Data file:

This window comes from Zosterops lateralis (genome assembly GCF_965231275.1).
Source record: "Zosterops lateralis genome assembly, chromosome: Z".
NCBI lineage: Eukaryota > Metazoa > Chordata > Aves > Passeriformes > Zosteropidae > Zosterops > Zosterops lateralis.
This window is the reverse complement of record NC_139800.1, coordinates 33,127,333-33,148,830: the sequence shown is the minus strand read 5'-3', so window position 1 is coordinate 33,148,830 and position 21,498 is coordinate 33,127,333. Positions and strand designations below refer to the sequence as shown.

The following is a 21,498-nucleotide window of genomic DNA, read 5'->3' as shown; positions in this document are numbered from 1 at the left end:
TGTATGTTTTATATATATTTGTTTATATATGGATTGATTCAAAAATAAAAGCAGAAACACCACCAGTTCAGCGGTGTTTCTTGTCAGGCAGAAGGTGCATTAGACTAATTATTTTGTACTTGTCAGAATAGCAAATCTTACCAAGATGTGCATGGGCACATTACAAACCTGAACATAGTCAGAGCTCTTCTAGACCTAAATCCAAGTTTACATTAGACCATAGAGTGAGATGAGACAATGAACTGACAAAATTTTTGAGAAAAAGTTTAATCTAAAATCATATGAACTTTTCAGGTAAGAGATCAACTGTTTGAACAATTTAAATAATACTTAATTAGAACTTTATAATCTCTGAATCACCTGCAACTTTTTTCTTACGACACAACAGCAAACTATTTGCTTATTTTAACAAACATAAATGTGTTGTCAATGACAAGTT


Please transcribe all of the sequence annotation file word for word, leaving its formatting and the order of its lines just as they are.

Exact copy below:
This window comes from Zosterops lateralis (genome assembly GCF_965231275.1).
Source record: "Zosterops lateralis genome assembly, chromosome: Z".
NCBI lineage: Eukaryota > Metazoa > Chordata > Aves > Passeriformes > Zosteropidae > Zosterops > Zosterops lateralis.
This window is the reverse complement of record NC_139800.1, coordinates 33,127,333-33,148,830: the sequence shown is the minus strand read 5'-3', so window position 1 is coordinate 33,148,830 and position 21,498 is coordinate 33,127,333. Positions and strand designations below refer to the sequence as shown.

The following is a 21,498-nucleotide window of genomic DNA, read 5'->3' as shown; positions in this document are numbered from 1 at the left end:
TGTATGTTTTATATATATTTGTTTATATATGGATTGATTCAAAAATAAAAGCAGAAACACCACCAGTTCAGCGGTGTTTCTTGTCAGGCAGAAGGTGCATTAGACTAATTATTTTGTACTTGTCAGAATAGCAAATCTTACCAAGATGTGCATGGGCACATTACAAACCTGAACATAGTCAGAGCTCTTCTAGACCTAAATCCAAGTTTACATTAGACCATAGAGTGAGATGAGACAATGAACTGACAAAATTTTTGAGAAAAAGTTTAATCTAAAATCATATGAACTTTTCAGGTAAGAGATCAACTGTTTGAACAATTTAAATAATACTTAATTAGAACTTTATAATCTCTGAATCACCTGCAACTTTTTTCTTACGACACAACAGCAAACTATTTGCTTATTTTAACAAACATAAATGTGTTGTCAATGACAAGTT